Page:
Monday, June 7, 2010

A NSA Adventure in Internet Polling

On August 23, 2001, then director of the National Security Agency Michael V. Hayden dispatched the following missive to his underlings at the NSA.

DIRgram 201

Initially, I noticed the date of the DIR-GRAM, just 19 days and approximately three hours until the first plane smashed into the WTC. I briefly wondered what the results would have been had the poll been taken on 9-11 until I realized that internet polls are bullshit and that few of those voting in this poll had any knowledge of the American national security appartus on which to base their vote. I could not track down the original poll, most likely long since deleted or purged from the History Channel website, but I doubt they included lesser-known agencies like NCIS (I know NCIS is famous now, but the show that made it famous came out in 2003).
The fourth paragraph was the most striking. While Hayden conceded that "we [The NSA] cannot draw too much from the poll's conclusions, it is encouraging to see tangible evidence that more Americans understand that our purpose and mission has less to do with the film "Enemy of the State," and more to do with protecting the hard won freedoms and liberties that we all enjoy."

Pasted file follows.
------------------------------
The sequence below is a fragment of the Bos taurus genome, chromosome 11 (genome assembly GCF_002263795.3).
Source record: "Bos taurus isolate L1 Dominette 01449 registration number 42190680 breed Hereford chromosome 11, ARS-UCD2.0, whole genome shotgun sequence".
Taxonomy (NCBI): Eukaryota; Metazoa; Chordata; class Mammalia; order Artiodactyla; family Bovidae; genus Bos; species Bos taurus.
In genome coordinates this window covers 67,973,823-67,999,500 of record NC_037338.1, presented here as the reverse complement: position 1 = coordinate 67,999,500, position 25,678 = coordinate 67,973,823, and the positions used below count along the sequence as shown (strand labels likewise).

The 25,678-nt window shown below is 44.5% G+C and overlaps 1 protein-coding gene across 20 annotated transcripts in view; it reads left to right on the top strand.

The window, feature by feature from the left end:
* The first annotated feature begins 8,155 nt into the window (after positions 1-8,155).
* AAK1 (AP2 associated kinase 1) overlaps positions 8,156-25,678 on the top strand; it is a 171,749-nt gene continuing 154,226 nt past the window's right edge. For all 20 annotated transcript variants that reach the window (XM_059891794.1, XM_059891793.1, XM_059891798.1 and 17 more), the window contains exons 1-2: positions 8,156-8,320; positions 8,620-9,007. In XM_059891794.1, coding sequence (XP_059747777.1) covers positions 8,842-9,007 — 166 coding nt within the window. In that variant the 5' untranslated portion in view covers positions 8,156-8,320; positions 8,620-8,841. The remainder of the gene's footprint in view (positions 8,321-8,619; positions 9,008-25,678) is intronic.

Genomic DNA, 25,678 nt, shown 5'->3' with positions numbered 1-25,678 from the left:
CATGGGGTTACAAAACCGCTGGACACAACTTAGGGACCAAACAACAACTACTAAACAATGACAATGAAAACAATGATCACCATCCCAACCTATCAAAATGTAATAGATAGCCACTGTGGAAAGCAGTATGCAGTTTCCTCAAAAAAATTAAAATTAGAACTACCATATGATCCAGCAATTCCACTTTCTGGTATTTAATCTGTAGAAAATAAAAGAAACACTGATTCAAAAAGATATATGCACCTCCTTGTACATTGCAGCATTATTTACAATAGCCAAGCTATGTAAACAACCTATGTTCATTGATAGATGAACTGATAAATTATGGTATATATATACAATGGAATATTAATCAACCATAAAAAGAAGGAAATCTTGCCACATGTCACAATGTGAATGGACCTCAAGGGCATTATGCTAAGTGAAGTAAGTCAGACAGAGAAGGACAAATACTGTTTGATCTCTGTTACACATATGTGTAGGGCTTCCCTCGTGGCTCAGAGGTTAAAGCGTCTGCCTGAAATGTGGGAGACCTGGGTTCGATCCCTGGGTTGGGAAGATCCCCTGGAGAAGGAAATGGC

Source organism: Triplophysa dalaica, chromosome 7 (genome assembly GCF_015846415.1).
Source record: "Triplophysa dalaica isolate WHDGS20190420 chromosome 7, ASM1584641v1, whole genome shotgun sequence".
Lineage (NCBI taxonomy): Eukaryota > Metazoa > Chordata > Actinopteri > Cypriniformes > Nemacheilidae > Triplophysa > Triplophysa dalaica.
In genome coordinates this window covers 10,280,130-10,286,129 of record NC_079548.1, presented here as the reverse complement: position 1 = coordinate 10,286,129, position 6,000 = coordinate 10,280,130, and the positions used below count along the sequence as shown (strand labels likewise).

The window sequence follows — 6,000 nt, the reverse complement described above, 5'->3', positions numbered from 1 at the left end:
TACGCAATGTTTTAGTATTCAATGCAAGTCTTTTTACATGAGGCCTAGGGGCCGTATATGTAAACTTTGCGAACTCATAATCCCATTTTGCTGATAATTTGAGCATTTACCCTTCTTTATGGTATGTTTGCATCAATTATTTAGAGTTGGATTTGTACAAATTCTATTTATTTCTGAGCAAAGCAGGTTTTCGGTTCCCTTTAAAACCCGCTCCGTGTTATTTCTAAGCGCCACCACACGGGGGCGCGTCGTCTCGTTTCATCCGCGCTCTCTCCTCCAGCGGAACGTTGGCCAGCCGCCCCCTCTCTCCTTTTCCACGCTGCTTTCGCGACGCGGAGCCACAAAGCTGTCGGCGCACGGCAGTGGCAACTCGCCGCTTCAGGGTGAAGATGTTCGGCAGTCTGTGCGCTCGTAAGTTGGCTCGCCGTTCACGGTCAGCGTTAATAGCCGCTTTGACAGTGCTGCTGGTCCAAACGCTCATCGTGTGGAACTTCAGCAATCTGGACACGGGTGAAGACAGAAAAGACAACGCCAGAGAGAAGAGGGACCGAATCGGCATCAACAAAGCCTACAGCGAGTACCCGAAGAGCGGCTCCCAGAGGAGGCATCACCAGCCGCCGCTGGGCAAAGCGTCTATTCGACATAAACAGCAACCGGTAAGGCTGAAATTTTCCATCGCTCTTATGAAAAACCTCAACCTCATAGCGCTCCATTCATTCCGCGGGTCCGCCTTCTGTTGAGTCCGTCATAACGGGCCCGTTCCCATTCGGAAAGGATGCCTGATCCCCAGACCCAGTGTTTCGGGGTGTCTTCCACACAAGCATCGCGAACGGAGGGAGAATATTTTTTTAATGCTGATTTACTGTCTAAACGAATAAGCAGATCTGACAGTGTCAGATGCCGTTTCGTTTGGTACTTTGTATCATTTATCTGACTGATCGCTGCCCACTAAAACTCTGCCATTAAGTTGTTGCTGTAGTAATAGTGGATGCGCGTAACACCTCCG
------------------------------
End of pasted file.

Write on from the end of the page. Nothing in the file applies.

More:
However, the NSA is probably the most opaque intelligence operation in the Western world and it only got more secretive after the 9-11 attacks. As I mentioned above, few voters in that poll possessed any relevant knowledge with which to form their judgment.  I doubt any study has ever been conducted to determine which of the myriad of intelligence agencies operating in the United States has been the most effective in protecting the United States.  What Hayden was or should have been gloating about is that History Channel poll, as much as any online poll can tell you can tell you anything useful, is that the NSA's public relations effort had, at that point, convinced Americans to trust the NSA in terms of both its effectiveness and its trustworthiness.

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